Financial Globalization and Economic Growth - Literature Review with Comments

Seminal Works on Financial Structures and Liberalization

Theoretical discussion of how financial systems and financial liberalization affect economic growth started in the 1960s and 1970s with works by such authors as William Goldsmith,1 Edward Shaw2 and Ronald McKinnon.3 For William Goldsmith, the basic point was that financial structures are an integral aspect of market economies and so play a very important role in enabling higher growth rates: More developed financial systems foster faster economic growth.

Edward Shaw and Ronald McKinnon argued that financial liberalization’s impact on economic growth would be positive. They distinguished between financially repressed and financially liberalized economies and identified the difference as lying in deregulation, the removal of interest rates ceilings, the liberalization of both short and long-term capital flows, and the elimination of state interference in bank decision-making over which sectors to lend to and at what terms. They held that withdrawal of the state from interest rate regulation and the public ownership of banks and consequently higher interest rates on deposits would allow financial systems to attain higher savings levels. Higher savings would mean more investment and more efficient lending to higher-return sectors. From a macroeconomic perspective, they expected this to foster higher growth rates and more rational use of savings over the longer term.

© The Author(s) 2017

F. Causevic, A Study into Financial Globalization, Economic Growth and (Inequality, DOI 10.1007/978-3-319-51403-1_2

The proponents of financial liberalization also argued that removing obstacles to international capital flows, by opening-up their financial systems rapidly towards relatively capital-rich countries (with high levels of savings), would mean savings were deployed much more productively, as investing in countries with poorer access to capital and labour would yield higher returns, as well as making capital-poor developing countries more attractive to capital inflows. Financial liberalization would thus be a win-win game: The owners of capital in developed countries receive higher returns on capital abroad, while income from labour in the newly opened-up developing countries is rising, thanks to the improving capital/labour ratio and higher wages.4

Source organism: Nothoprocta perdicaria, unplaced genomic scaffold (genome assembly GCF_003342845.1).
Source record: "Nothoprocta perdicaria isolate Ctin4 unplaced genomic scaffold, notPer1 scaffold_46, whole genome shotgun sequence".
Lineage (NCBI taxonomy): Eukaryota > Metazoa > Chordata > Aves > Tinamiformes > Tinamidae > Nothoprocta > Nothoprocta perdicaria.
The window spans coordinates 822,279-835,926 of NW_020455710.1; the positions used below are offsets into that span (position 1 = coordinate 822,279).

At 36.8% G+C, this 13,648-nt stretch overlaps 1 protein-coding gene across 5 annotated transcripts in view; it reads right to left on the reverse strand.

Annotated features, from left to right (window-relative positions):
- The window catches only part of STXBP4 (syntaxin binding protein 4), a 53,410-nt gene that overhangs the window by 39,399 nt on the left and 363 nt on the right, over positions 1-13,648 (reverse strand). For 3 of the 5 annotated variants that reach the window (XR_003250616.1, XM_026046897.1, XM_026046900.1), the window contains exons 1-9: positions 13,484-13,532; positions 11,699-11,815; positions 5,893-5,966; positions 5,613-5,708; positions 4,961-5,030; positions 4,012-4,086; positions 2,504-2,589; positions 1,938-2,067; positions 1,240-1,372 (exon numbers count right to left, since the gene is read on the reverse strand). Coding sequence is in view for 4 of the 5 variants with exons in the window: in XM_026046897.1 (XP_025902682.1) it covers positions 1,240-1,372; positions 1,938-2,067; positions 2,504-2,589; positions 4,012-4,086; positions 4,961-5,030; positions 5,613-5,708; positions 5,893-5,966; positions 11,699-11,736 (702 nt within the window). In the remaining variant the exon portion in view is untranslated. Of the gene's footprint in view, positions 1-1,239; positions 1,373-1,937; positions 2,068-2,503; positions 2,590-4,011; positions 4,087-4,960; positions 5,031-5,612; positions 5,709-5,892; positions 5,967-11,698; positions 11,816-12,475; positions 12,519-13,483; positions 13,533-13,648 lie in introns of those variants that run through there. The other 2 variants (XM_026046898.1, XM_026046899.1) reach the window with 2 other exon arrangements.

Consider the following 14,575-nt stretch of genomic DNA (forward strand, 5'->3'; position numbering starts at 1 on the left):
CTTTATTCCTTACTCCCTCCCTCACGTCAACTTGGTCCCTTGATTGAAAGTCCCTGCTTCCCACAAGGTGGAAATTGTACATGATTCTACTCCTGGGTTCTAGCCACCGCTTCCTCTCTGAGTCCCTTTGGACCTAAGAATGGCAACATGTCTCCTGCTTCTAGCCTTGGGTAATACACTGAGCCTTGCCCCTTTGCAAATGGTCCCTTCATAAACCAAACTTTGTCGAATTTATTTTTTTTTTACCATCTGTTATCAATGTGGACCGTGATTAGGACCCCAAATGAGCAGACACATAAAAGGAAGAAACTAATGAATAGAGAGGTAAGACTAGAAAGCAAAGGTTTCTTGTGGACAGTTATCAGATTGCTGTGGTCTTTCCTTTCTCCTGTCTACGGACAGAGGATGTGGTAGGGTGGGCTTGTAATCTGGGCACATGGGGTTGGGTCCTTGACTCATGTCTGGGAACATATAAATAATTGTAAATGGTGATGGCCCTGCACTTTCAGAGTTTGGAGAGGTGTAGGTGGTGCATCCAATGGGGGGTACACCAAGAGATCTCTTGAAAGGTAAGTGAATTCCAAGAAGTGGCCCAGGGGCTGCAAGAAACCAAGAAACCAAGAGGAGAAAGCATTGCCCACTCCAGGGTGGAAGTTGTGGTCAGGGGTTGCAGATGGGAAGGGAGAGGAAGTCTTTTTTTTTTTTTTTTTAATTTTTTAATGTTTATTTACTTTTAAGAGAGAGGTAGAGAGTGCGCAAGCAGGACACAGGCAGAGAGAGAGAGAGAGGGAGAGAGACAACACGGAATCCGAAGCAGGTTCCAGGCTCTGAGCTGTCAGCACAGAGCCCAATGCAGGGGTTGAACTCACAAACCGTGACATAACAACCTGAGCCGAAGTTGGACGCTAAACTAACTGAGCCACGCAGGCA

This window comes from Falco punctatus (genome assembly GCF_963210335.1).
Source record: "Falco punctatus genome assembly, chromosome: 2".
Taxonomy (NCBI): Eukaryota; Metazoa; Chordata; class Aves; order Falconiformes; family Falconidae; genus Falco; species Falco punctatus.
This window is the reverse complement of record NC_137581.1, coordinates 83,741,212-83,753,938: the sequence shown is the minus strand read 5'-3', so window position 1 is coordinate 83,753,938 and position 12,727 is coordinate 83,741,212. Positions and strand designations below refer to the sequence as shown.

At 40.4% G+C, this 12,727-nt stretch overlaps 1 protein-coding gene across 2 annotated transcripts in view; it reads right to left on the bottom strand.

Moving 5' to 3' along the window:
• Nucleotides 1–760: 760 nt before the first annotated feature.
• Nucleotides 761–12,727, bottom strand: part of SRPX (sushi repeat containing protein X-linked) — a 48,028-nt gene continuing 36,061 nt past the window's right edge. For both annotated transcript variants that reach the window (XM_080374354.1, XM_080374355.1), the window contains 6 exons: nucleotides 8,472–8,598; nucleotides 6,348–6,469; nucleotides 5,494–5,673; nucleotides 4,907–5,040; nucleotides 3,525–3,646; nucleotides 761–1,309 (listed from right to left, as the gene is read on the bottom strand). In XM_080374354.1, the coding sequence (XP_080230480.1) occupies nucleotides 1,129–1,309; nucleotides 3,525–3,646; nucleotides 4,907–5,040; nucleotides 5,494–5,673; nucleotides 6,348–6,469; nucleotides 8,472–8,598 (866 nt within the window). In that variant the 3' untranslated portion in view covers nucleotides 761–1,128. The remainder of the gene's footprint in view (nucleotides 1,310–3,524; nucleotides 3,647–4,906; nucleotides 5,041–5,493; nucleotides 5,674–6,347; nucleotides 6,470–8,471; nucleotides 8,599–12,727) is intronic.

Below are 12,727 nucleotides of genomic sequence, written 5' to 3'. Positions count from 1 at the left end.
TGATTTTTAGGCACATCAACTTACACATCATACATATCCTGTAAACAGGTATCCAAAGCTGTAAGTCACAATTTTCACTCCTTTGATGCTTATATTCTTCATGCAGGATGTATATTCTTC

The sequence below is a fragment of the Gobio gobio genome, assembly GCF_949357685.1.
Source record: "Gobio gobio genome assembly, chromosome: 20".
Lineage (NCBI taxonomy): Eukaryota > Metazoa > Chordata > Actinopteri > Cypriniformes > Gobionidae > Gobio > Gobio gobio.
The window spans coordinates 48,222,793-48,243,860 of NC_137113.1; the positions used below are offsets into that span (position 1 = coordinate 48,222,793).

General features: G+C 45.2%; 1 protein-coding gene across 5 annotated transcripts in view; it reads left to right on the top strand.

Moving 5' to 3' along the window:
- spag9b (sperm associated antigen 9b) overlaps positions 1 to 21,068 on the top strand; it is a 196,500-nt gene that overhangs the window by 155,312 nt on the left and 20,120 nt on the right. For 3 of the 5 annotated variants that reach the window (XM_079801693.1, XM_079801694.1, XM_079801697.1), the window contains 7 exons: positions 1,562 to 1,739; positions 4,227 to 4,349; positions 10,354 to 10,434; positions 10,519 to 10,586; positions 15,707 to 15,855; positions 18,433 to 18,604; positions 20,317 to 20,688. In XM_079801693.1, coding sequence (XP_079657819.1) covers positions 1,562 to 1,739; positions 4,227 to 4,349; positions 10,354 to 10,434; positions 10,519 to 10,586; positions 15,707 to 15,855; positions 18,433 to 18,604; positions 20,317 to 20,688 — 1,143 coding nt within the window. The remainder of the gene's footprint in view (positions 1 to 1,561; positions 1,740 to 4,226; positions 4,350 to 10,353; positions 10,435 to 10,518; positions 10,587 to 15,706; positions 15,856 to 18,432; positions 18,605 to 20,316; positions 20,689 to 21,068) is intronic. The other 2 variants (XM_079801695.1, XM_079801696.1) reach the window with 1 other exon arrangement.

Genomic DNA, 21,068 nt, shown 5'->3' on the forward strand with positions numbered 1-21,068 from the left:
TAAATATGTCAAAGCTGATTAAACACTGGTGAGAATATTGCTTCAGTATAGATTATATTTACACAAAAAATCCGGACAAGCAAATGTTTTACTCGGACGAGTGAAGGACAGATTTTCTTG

The next major theoretical advance was due to Hyman Minsky, who developed his financial instability hypothesis in a number of publications through the 1970s and 1980s,5 arguing, against mainstream economics, that financial systems should not be considered a neutral sector in macroeconomic models. Far from just transferring savings to borrowers, managers of financial institutions have an autonomous incentive as managers to innovate in financial products and financial institutions. The financial sector is a creator of deposits thanks to its ability to create them through the banks’ core business - extending credit. In periods of take-off, expanding credit becomes an endogenous creator of new deposits. Innovation by financial institutions means speculative and Ponzi-style institutions play an ever-increasing role in the structure of highly developed economies, thanks particularly to the intensive use of financial leverage. This promotes both financial instability and the instability of the developed economies more generally. Contrary to standard equilibrium-based models of supply and demand for financial resources, developed economies therefore need Big Government because of their inherent tendency towards instability.6

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